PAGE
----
*** - The poet's work is long out of copyright; just as well I'm using the original****, as I'm not sure the translation would be.

**** - Probably (but this is getting too complicated to explain, and the explanation isn't really needed, even in the books).
 

Colbey Frost

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I too tend to read everything in the book. Sometimes it really bores me, but I feel like I'm going to miss out on something if I don't.
 

hopewrites

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I tend to be lyrical when thinking to myself so I never mind a bit of poetry, be it verse or song or omen or what have you. The only time I have hated it was in a book that had a page and a half song every 50 pages or so, it droned after the 5th time and I took to skimming it for variances.
For the love of ink! if you use the same bit of verse over and over, throw in variations for those of us who cant not read!

I dont read everything in the book. I'm sorry to say I dont care about the authors love of cats or their latest move to someplace unexotic. I dont read the teasers for the next bit thing the publishers want to make a quick buck on. I rarely read the back unless i'm looking for an excuse to buy it or put it back when really its the amount of cash in my pocket and space on my shelves that will decide me (the only exception being manga which I buy after getting hooked on the anime). And unless the acknowledgement is worded cryptically it wont catch my attention.


if its put in as a song i do try to let melody form around it naturally so that I can sing it to myself on rereads.
 

Lucky_Lola

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I love quotations or excerpts before books/chapters (even if they're from fictional works, as long as they're short and to the point). I kind of look at them in the same way as some look at maps - they're an added extra for those readers who want it, an extra layer of context or emphasis that is not necessary, but hints at something. They can put a certain mood or theme into the back of one's mind. The good ones make me think of Shakespeare's prologues.

As to verse... I was badly, badly guilty of this in my early drafts, having written a lot of terrible adolescent poetry. It's tough going, but I'm slowly cutting them all from my WiP, replacing lyrics in indented italics with descriptions of the songs instead. I skipped Tolkien's songs, why should I think mine would be better? (heh, except mine were much MUCH shorter)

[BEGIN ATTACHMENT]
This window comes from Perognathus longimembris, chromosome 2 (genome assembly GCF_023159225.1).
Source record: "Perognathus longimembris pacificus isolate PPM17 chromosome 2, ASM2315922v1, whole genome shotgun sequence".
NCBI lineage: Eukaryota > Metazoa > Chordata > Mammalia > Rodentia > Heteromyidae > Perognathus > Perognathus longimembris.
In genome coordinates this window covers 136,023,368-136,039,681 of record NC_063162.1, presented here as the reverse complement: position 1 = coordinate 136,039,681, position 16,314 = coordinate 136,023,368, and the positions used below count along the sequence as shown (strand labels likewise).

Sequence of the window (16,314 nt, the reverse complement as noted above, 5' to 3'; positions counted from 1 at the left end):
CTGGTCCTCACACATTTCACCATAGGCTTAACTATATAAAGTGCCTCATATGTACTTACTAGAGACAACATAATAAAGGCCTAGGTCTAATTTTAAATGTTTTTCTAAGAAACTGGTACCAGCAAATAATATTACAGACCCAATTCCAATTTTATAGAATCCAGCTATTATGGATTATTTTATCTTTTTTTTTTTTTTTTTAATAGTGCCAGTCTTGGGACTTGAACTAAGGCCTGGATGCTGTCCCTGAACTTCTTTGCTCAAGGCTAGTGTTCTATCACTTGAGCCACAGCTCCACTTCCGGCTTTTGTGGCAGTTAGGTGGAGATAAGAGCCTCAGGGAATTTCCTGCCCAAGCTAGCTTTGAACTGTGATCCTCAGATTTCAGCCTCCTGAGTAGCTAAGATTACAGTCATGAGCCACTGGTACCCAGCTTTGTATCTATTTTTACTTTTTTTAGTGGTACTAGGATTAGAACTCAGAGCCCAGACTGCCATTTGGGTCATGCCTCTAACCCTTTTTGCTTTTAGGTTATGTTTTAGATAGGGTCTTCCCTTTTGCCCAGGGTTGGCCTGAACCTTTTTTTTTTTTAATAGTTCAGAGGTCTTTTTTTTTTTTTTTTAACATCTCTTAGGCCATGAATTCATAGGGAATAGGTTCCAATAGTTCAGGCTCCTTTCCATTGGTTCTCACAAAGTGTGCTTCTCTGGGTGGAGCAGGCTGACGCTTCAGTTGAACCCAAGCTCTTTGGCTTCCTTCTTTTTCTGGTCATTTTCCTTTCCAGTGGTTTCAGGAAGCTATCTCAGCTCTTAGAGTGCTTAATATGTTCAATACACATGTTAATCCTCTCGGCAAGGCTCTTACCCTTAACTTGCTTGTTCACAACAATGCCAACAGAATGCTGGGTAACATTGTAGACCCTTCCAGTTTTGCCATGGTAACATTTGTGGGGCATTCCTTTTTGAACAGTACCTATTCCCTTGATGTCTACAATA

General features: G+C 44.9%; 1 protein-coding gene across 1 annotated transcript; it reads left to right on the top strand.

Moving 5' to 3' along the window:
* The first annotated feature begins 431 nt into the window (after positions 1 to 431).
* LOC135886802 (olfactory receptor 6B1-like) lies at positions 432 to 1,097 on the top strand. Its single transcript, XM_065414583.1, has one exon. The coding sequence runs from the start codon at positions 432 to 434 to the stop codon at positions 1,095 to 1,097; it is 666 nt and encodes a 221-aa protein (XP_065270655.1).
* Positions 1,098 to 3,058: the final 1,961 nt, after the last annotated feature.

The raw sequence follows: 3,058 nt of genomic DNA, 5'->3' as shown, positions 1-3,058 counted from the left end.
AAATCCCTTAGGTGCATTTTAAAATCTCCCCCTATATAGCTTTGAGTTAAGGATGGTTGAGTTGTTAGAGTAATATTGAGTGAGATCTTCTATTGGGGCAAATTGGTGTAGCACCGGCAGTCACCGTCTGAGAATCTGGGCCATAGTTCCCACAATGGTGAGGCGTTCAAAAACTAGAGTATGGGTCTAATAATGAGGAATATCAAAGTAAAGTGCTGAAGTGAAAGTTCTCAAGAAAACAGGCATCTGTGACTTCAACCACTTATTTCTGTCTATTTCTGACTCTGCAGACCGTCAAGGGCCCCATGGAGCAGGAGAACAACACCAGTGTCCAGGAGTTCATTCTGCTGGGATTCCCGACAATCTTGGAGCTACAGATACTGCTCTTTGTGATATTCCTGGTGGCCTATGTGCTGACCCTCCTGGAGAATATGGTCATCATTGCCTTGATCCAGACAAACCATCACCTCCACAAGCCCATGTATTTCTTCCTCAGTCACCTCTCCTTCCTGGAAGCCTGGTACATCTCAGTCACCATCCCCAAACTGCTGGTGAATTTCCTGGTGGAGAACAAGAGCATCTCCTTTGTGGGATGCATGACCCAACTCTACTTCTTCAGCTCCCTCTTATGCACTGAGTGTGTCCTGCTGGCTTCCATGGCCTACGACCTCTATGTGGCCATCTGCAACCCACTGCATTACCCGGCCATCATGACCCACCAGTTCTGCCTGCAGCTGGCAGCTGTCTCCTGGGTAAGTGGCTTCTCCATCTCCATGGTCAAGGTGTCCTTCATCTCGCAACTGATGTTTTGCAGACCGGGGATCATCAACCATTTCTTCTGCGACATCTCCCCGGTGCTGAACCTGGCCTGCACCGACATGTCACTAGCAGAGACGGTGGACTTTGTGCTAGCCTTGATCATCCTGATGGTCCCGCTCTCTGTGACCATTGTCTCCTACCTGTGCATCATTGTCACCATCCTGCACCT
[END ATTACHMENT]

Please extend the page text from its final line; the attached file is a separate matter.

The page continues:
thaddeus6th

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Now Rann the Kite
Brings home the night
That Mang the Bat set free

The herds are shut
In byre and hut
For loosed till dawn are we

Now is the hour
Of pride and power
Talon, tush and claw
O hear the call,
Good hunting all
That keep the Jungle Law

Must say, however, that that is very much the exception to the rule. Poems and songs (even in the main text) I very often skip over. I tend to find them tedious.

I do often read acknowledgements and about the author segments and so forth. They can be interesting and sometimes useful.
 
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Hex

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I'm another who skips them unless they're very short or they grab my attention (like The Jungle Book).

I particularly dislike quotations from supposedly religious texts (ones the author made up, not real ones). I also tend not to read chapter headings.

I love poetry when I'm not trying to read fiction, but when it's quoted I rarely see how it connects to the story (it feels like something the author's added in because they like it) and I'm not terribly interested in working it out -- I just want the story, dammit!
 

Karn Maeshalanadae

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Well, if you're obscure enough, you should be able to derive something out of said poems and excerpts.


I also like Author's Notes, but I have to say, as much as I like Piers Anthony's, when he started them he just went overboard. They were less notes and more autobiographies. :p Interesting insight into the author, sure'n it's true, but maybe he figures he won't live long enough to actually put a full one together. :p And at his age, I'd be surprised if he ever got around to it.